The number of critically ill flu patients in England has more than doubled within a week, increasing pressure on Andrew Lansley, the Secretary of State for Health, to overturn his controversial decision to axe this year's public information campaign.
Doctors across the UK were last night treating nearly 500 flu patients in intensive care and high-dependency units, with England bearing the brunt of cases. In Scotland, 11 flu patients have so far been admitted to intensive care, and there have been no deaths. At least 27 people in England, including nine children, have died since October.
Medical experts warned that the NHS will struggle to cope because "shockingly" few vulnerable people and health professionals have so far been vaccinated. This winter's three dominant strains include last year's deadly H1N1 virus, which killed 423 people in the UK.
Almost half this year's deaths have been among vulnerable people who should have been vaccinated because they suffered from existing medical problems such as asthma, heart disease and diabetes. Only 43 per cent of younger "at-risk" people have so far been vaccinated, compared with nearly 49 per cent this time last year. Vaccination rates for those at risk in Scotland, where there has been a public awareness campaign, are higher.
Mr Lansley insists that the NHS can cope with the swelling numbers of sick patients, even though one in seven critical care beds are now occupied by flu patients.
The Christmas holidays will hamper efforts to increase vaccination rates as GP surgeries and most pharmacies are closed. Accident and emergency departments are bracing themselves for a hectic few days.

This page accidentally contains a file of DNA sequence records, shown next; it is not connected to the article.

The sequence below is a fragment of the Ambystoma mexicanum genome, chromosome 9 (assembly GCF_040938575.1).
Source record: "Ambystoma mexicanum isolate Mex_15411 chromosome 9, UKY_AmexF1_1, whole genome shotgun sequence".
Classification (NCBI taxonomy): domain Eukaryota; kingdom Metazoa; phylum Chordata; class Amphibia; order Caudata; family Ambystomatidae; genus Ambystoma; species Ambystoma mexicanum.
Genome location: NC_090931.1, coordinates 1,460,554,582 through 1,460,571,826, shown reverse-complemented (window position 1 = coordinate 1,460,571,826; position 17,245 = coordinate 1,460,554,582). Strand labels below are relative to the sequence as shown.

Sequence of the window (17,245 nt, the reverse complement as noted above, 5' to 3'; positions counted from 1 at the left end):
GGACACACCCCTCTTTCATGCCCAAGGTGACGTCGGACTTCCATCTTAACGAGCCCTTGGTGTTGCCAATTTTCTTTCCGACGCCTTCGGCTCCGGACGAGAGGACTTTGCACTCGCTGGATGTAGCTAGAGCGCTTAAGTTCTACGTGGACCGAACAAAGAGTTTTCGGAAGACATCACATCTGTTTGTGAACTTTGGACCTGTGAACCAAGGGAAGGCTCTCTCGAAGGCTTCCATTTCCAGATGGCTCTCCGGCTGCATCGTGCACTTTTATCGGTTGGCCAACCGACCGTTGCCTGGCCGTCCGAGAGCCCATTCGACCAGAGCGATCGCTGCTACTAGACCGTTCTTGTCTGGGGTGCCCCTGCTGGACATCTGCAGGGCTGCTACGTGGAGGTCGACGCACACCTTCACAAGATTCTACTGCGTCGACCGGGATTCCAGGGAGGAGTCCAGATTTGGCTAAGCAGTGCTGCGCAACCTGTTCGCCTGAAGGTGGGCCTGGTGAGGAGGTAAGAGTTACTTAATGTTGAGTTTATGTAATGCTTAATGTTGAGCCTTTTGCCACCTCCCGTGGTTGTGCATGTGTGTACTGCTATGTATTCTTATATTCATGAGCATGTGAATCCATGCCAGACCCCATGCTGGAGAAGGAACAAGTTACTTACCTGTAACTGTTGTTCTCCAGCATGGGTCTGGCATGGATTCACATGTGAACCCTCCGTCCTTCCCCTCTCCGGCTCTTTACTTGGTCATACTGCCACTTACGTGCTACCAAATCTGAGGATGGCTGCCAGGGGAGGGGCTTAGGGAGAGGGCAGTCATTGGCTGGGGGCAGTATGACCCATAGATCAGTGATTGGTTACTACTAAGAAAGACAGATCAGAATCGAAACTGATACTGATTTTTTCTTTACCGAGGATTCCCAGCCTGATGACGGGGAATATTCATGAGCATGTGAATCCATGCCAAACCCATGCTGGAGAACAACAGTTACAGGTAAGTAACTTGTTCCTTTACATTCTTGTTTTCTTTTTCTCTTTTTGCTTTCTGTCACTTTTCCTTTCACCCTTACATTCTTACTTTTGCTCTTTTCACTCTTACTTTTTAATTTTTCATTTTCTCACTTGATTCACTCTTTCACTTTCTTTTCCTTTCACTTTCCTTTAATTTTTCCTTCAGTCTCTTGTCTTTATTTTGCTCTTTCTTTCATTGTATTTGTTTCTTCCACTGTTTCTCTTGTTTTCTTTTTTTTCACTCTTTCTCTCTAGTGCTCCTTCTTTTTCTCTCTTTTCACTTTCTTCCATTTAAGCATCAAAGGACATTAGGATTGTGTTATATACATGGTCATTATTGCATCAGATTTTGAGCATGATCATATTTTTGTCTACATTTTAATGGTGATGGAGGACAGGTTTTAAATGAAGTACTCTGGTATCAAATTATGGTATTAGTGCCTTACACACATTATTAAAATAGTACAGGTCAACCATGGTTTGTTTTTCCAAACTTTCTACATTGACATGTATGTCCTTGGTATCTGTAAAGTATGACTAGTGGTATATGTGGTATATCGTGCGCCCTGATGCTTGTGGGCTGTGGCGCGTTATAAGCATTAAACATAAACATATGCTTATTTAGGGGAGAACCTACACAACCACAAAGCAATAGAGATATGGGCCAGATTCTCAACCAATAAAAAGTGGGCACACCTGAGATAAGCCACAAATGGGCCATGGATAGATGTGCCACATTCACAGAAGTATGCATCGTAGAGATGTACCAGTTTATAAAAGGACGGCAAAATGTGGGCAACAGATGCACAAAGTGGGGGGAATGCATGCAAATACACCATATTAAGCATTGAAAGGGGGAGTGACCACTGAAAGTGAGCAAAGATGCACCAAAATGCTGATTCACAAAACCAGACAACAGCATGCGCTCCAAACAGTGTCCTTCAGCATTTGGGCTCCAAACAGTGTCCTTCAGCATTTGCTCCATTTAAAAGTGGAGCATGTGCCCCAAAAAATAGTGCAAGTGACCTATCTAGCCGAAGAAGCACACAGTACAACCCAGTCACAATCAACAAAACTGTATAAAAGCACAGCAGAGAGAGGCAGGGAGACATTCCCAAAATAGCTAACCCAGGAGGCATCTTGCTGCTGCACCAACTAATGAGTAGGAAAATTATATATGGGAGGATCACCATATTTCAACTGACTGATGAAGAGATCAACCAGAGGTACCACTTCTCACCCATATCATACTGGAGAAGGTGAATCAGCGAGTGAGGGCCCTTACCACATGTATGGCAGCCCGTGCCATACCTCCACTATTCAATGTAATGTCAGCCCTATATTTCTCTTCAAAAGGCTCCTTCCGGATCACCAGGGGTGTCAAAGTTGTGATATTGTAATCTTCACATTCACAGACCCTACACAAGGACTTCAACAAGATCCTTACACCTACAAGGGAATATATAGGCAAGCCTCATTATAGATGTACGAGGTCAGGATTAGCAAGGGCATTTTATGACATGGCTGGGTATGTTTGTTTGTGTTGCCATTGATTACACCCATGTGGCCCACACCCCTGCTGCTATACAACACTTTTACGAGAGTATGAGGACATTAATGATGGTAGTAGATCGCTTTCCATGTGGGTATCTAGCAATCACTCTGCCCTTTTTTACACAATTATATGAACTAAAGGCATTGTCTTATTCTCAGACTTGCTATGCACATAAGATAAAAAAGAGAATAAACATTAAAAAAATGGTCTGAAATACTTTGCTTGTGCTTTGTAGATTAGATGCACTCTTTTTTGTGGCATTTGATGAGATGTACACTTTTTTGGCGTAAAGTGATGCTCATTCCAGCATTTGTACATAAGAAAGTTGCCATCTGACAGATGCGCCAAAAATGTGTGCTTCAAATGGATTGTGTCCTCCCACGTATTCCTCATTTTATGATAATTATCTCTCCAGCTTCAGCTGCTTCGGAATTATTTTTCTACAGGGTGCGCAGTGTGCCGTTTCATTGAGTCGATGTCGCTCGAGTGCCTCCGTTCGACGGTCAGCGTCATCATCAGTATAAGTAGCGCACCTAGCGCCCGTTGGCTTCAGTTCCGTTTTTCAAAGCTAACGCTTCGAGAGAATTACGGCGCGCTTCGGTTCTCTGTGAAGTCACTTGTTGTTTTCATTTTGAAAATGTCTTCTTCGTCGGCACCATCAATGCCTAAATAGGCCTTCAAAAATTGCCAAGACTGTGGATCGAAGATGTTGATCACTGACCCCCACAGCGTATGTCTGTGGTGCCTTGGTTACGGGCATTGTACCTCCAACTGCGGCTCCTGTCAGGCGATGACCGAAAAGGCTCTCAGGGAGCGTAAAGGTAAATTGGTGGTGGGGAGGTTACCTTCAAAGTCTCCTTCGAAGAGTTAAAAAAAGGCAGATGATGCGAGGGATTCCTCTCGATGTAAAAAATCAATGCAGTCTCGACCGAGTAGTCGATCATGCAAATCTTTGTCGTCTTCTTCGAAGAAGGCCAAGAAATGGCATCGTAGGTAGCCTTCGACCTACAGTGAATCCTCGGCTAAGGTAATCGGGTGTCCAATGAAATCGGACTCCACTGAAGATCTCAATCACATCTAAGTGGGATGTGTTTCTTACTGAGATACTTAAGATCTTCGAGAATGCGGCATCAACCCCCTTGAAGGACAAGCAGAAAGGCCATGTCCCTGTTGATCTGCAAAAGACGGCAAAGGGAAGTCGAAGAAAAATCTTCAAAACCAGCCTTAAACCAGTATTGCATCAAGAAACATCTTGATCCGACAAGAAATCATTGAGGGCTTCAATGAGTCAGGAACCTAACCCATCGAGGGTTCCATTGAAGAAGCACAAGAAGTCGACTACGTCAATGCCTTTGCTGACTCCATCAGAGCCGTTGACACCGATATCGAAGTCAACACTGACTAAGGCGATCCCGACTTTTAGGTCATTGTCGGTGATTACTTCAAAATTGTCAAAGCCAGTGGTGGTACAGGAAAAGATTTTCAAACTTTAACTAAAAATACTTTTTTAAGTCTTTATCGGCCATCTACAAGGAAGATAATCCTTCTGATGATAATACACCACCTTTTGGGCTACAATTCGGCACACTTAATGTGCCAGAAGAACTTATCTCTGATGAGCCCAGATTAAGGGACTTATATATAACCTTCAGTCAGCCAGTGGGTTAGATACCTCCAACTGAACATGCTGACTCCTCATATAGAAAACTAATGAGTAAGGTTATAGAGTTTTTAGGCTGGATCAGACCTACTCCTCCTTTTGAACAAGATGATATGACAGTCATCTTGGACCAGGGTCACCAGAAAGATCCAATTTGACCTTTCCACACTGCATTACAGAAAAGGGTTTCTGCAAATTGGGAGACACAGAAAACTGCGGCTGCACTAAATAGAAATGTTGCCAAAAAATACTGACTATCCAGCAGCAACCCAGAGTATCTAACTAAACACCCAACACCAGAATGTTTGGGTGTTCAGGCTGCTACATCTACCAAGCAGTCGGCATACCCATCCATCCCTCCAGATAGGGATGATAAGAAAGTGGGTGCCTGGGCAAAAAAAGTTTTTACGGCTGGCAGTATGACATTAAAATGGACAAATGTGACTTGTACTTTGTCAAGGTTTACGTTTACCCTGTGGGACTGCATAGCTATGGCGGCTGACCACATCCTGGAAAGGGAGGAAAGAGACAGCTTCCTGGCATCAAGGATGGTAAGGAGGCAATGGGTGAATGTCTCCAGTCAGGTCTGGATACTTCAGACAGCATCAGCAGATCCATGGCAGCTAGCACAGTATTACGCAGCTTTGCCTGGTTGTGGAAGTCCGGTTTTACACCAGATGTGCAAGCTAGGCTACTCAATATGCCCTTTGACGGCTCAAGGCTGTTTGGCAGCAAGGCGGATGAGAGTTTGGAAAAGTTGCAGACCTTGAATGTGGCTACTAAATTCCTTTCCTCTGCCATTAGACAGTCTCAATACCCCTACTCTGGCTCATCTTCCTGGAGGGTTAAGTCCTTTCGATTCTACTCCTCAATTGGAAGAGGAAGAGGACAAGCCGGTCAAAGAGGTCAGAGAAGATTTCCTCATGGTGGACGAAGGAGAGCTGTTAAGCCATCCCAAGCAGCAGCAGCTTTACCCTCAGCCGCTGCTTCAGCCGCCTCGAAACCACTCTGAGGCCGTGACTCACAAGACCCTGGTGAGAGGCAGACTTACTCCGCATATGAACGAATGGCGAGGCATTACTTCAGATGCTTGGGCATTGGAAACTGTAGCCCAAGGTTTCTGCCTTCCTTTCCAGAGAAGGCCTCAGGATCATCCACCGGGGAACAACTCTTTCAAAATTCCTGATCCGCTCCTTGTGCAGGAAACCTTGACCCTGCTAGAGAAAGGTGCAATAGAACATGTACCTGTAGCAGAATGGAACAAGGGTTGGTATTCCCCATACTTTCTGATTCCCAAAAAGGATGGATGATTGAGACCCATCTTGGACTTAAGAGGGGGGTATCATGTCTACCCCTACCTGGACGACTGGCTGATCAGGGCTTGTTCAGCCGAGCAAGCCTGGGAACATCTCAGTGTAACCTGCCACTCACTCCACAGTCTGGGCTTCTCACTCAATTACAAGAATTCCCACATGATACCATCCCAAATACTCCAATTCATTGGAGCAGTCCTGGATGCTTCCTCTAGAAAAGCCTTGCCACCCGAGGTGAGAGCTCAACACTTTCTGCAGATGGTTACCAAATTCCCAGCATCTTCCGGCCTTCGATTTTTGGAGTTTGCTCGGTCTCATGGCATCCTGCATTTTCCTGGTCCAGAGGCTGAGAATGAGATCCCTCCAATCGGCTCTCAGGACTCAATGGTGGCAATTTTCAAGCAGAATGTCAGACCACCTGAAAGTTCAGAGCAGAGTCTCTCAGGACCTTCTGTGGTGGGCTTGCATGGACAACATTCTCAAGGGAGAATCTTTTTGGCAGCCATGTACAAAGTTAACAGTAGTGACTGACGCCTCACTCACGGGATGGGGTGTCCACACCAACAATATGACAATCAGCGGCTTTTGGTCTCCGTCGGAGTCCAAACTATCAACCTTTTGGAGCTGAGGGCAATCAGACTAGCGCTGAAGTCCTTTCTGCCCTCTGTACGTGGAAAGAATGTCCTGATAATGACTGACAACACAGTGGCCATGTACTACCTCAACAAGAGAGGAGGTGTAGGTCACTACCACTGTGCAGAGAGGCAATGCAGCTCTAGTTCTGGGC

John Healey, the shadow Health Secretary, said: "We know the vaccine protects, and we know advertising works to boost take-up. With many more people at home watching TV and using online media over Christmas, this is the time to act... [Mr Lansley] made the wrong judgement."
The Royal College of General Practitioners (RCGP) told doctors on Friday to stop prescribing liquid Tamiflu to anyone except babies, amid fears that supplies would otherwise run out. However, Maureen Baker, the RCGP lead on health protection, said that there were enough vaccines in the supply chain nationally for all those patients who needed them.
Dr Baker last night added: "The sudden increase in infection rates in England over the last week or two has not been seen in the rest of the UK or in countries outside the UK ... I don't know why.
"We definitely need more people in vulnerable groups to be vaccinated, and if a public awareness campaign helps that, fine. Doctors are very busy but so far they are coping."
Mr Lansley said: "We will continue to monitor the situation and respond as necessary."Reuse content